dactylology


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dac·ty·lol·o·gy

 (dăk′tə-lŏl′ə-jē)
n.
The use of the fingers and hands to communicate and convey ideas, as in the manual alphabet used by hearing-impaired and speech-impaired people.
American Heritage® Dictionary of the English Language, Fifth Edition. Copyright © 2016 by Houghton Mifflin Harcourt Publishing Company. Published by Houghton Mifflin Harcourt Publishing Company. All rights reserved.

dactylology

(ˌdæktɪˈlɒlədʒɪ)
n, pl -gies
(Communications & Information) the method of using manual sign language, as in communicating with deaf people
Collins English Dictionary – Complete and Unabridged, 12th Edition 2014 © HarperCollins Publishers 1991, 1994, 1998, 2000, 2003, 2006, 2007, 2009, 2011, 2014

dac•ty•lol•o•gy

(ˌdæk təˈlɒl ə dʒi)

n., pl. -gies.
[1650–60]
Random House Kernerman Webster's College Dictionary, © 2010 K Dictionaries Ltd. Copyright 2005, 1997, 1991 by Random House, Inc. All rights reserved.

dactylology

the science of communicating by sign language using the hands and fingers.
See also: Fingers and Toes
the science of manual sign language, as for use in communicating with the deaf. — dactylotogist, n.dactylologic, dactylological, adj.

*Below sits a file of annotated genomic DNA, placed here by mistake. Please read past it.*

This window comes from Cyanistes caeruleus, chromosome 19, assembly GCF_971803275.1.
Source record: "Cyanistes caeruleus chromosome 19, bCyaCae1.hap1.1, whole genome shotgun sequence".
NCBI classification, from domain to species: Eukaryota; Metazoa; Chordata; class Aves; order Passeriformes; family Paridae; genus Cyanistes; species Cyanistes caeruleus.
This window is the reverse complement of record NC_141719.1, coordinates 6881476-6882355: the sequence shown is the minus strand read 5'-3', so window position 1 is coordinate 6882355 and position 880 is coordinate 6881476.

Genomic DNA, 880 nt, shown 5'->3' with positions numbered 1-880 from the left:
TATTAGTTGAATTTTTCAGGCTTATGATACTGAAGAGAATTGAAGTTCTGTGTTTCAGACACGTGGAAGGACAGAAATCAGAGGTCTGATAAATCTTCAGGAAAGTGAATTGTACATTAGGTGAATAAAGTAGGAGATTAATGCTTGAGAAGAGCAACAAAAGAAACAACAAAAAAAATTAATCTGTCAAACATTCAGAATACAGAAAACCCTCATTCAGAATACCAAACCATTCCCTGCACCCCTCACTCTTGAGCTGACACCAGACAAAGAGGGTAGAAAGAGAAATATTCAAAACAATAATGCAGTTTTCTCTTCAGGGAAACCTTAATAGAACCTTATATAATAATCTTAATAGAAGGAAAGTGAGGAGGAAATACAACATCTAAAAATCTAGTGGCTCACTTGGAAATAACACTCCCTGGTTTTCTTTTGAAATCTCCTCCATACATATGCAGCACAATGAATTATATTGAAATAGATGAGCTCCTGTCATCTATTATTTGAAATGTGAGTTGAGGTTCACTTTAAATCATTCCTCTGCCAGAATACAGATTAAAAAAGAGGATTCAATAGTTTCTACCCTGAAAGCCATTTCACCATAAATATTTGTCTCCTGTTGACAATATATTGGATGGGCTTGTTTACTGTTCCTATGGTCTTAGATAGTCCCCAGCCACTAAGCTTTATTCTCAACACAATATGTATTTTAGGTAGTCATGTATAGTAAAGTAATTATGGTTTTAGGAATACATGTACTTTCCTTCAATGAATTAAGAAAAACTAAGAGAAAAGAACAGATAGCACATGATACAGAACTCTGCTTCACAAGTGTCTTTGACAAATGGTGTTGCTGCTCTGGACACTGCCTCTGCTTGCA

See also: Gesture
the technique of communicating through signs made with the fingers, as in the manual alphabet for the deaf.
See also: Deafness
-Ologies & -Isms. Copyright 2008 The Gale Group, Inc. All rights reserved.

dactylology

The practice of using manual sign language, as in communicating with people with hearing impairment.
Dictionary of Unfamiliar Words by Diagram Group Copyright © 2008 by Diagram Visual Information Limited
Translations
dactilologia

dac·ty·lol·o·gy

n. dactilología, lenguaje mímico o por señas.
English-Spanish Medical Dictionary © Farlex 2012
References in periodicals archive ?
It details the language plan created by NAD leaders to preserve the original form of signing that reflected the sign language of the founders; the biographies of each sign master and their contributions to the films; the lexicon and morphology of early ASL; the history of dactylology and its role and influence in the morphological system and the loan-sign and name-sign systems; and the historical context for the grammar of early ASL.
As he speaks, his bound hands wave in some inborn dactylology. He pauses for breath and puts his hands on his head.
The following strategies for improving their phonological components are emphasized: dactylology, lip reading, cochlear implants, cued-speech, sign language and kinesthetic stimulation.